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PM Key welcomes house price investigation, but says housing much more affordable now than under previous Labour govt
By Alex Tarrant
The Prime Minister is welcoming the Productivity Commission's move to investigate whether a 100% rise in house prices over the last decade hurt New Zealand's productivity and economic capacity.
Finance Minister Bill English announced the commission's first tasks last week, which also include an investigation into international freight costs due to New Zealand's reliance on exporting. For more see last week's article here.
“Housing affordability is a critical issue in New Zealand. We see New Zealand cities constantly being at the high end of that affordability index," Key told journalists on Monday afternoon.
"It’s important that people can house themselves and not consume all of their disposable income doing so. I think it’s right for the Productivity Commission to have that as one of their initial focuses,” Key said at his regular post-cabinet press conferrence.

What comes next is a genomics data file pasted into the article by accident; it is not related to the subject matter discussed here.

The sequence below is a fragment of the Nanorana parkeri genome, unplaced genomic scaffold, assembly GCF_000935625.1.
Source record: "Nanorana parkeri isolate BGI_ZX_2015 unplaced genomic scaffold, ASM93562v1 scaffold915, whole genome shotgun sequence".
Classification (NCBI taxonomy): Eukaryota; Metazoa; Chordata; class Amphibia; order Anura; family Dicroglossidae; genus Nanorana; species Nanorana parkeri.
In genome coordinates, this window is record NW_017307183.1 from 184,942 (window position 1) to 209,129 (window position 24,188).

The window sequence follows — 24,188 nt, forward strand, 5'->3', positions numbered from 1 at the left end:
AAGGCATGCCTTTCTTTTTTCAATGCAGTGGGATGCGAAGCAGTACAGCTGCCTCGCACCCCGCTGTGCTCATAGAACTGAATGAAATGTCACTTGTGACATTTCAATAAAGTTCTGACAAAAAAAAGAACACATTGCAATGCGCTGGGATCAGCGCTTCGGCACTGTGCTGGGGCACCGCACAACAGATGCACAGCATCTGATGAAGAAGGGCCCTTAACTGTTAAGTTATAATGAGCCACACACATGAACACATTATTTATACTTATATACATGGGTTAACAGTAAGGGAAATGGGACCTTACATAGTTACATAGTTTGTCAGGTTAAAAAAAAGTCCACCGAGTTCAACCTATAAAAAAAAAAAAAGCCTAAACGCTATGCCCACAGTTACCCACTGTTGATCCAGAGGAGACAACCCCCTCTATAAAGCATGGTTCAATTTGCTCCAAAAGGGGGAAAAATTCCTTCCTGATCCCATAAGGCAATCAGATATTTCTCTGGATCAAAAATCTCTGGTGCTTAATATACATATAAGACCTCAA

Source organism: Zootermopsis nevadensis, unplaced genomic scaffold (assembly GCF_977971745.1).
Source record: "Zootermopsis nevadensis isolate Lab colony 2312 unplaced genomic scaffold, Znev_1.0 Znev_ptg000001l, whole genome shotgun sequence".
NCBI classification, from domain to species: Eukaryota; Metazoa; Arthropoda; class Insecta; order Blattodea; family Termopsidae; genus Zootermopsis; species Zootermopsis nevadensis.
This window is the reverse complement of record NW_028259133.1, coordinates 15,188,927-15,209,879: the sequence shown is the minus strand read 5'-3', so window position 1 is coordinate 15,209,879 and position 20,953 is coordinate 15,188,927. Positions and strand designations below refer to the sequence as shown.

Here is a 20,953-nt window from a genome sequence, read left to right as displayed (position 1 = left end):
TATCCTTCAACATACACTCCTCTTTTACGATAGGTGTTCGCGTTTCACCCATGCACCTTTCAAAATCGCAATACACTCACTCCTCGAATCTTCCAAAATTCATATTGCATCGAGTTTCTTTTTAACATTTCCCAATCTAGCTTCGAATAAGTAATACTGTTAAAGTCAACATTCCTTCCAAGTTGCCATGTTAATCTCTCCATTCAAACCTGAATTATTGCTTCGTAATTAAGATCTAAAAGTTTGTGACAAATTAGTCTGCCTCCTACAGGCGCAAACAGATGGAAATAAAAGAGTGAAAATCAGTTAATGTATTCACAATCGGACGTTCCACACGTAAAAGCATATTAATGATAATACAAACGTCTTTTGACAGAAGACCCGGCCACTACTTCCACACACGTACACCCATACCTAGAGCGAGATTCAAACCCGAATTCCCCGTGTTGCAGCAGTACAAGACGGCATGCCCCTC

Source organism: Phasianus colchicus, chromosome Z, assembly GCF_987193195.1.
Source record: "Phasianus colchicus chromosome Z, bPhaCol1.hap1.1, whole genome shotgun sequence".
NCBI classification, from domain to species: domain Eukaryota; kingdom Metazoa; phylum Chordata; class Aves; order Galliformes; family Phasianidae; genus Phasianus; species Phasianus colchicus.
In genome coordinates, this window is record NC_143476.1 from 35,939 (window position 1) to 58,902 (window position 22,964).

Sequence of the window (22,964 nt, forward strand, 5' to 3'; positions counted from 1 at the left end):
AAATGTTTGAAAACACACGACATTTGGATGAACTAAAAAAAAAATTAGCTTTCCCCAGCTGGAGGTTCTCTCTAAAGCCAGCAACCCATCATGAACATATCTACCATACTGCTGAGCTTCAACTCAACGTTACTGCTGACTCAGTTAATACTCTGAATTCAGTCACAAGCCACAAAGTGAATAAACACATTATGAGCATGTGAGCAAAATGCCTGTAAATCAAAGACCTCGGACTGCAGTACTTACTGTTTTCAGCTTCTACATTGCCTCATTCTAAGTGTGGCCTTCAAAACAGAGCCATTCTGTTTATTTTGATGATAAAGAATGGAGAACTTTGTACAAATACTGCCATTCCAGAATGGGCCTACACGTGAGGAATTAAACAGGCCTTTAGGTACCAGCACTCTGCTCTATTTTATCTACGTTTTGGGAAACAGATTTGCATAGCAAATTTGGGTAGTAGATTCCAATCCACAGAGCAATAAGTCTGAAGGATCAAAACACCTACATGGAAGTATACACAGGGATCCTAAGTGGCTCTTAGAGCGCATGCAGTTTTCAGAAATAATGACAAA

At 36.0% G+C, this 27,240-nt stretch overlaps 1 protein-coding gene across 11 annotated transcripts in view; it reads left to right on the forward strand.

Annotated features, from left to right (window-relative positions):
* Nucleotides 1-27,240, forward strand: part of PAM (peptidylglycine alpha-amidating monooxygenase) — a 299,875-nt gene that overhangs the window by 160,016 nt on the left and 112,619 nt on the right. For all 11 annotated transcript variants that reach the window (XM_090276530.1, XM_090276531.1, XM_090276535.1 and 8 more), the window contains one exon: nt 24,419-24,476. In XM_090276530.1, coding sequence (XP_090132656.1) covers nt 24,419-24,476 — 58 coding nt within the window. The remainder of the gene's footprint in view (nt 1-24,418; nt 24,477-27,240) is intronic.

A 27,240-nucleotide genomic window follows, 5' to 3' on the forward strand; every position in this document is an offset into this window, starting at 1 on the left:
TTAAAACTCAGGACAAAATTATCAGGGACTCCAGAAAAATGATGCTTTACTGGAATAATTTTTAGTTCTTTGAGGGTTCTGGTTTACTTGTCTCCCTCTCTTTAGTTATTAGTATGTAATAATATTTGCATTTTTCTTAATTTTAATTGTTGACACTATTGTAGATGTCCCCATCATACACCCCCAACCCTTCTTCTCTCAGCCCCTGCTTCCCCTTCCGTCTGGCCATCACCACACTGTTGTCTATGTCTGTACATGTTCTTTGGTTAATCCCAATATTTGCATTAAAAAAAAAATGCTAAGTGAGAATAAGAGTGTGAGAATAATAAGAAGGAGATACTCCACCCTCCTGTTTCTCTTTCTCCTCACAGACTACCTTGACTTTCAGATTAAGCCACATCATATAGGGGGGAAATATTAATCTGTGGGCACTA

There had been a lot of work done on the issue over the years before the current government entered power.
"The previous government had DPMC (Department of Prime Minister and Cabinet) lead the effort in terms of looking at those issues," Key said.
"There’s a lot of different factors – we’ve addressed some of them, I think, in terms of reforms we’re making to the Building Act, [and] we’ve done in terms of the Resource Management Act. There are other areas we’ve been addressing that," he said.
"Obviously housing is a lot more affordable at the moment under this government than it was under the previous government, simply because interest rates are a lot lower, and actually house prices are not rising. If anything, they’re static to slightly negative."
Government was not looking at any more tax changes to the housing and housing investment area.
The REINZ median house sale price in New Zealand rose 102% to NZ$350,000 between February 2001 and 2011, while the Consumer Price Index, a measure of general price rises across the economy, rose 31% over that time.
The Productivity Commission was established as part of the National Party's coalition agreement with the Act Party.